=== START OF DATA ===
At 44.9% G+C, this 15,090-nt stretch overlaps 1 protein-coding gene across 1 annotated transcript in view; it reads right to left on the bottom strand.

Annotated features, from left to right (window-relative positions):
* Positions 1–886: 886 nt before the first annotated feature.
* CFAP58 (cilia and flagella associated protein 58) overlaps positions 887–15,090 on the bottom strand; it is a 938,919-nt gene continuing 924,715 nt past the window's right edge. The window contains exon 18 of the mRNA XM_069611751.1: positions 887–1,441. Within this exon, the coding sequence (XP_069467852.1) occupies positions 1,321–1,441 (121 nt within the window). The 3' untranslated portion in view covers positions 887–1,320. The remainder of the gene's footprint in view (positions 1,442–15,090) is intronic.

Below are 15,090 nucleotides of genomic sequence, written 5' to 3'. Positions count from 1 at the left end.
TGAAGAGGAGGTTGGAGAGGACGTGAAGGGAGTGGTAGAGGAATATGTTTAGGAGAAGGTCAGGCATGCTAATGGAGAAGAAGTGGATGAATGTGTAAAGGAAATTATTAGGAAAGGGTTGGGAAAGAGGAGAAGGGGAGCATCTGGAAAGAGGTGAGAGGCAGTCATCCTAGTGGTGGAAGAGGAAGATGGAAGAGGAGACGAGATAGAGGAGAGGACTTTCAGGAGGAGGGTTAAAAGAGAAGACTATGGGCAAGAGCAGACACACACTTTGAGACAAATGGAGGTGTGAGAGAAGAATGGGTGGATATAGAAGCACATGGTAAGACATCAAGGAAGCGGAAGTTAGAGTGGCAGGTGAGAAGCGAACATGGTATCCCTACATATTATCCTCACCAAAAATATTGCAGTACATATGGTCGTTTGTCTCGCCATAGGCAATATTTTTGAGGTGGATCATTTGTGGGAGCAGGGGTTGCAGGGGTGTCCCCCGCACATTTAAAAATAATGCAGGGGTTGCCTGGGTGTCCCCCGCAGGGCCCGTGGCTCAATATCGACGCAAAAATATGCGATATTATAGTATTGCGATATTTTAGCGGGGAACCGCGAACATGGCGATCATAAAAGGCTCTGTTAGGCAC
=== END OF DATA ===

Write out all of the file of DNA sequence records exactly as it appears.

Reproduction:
At 44.9% G+C, this 15,090-nt stretch overlaps 1 protein-coding gene across 1 annotated transcript in view; it reads right to left on the bottom strand.

Annotated features, from left to right (window-relative positions):
* Positions 1–886: 886 nt before the first annotated feature.
* CFAP58 (cilia and flagella associated protein 58) overlaps positions 887–15,090 on the bottom strand; it is a 938,919-nt gene continuing 924,715 nt past the window's right edge. The window contains exon 18 of the mRNA XM_069611751.1: positions 887–1,441. Within this exon, the coding sequence (XP_069467852.1) occupies positions 1,321–1,441 (121 nt within the window). The 3' untranslated portion in view covers positions 887–1,320. The remainder of the gene's footprint in view (positions 1,442–15,090) is intronic.

Below are 15,090 nucleotides of genomic sequence, written 5' to 3'. Positions count from 1 at the left end.
TGAAGAGGAGGTTGGAGAGGACGTGAAGGGAGTGGTAGAGGAATATGTTTAGGAGAAGGTCAGGCATGCTAATGGAGAAGAAGTGGATGAATGTGTAAAGGAAATTATTAGGAAAGGGTTGGGAAAGAGGAGAAGGGGAGCATCTGGAAAGAGGTGAGAGGCAGTCATCCTAGTGGTGGAAGAGGAAGATGGAAGAGGAGACGAGATAGAGGAGAGGACTTTCAGGAGGAGGGTTAAAAGAGAAGACTATGGGCAAGAGCAGACACACACTTTGAGACAAATGGAGGTGTGAGAGAAGAATGGGTGGATATAGAAGCACATGGTAAGACATCAAGGAAGCGGAAGTTAGAGTGGCAGGTGAGAAGCGAACATGGTATCCCTACATATTATCCTCACCAAAAATATTGCAGTACATATGGTCGTTTGTCTCGCCATAGGCAATATTTTTGAGGTGGATCATTTGTGGGAGCAGGGGTTGCAGGGGTGTCCCCCGCACATTTAAAAATAATGCAGGGGTTGCCTGGGTGTCCCCCGCAGGGCCCGTGGCTCAATATCGACGCAAAAATATGCGATATTATAGTATTGCGATATTTTAGCGGGGAACCGCGAACATGGCGATCATAAAAGGCTCTGTTAGGCAC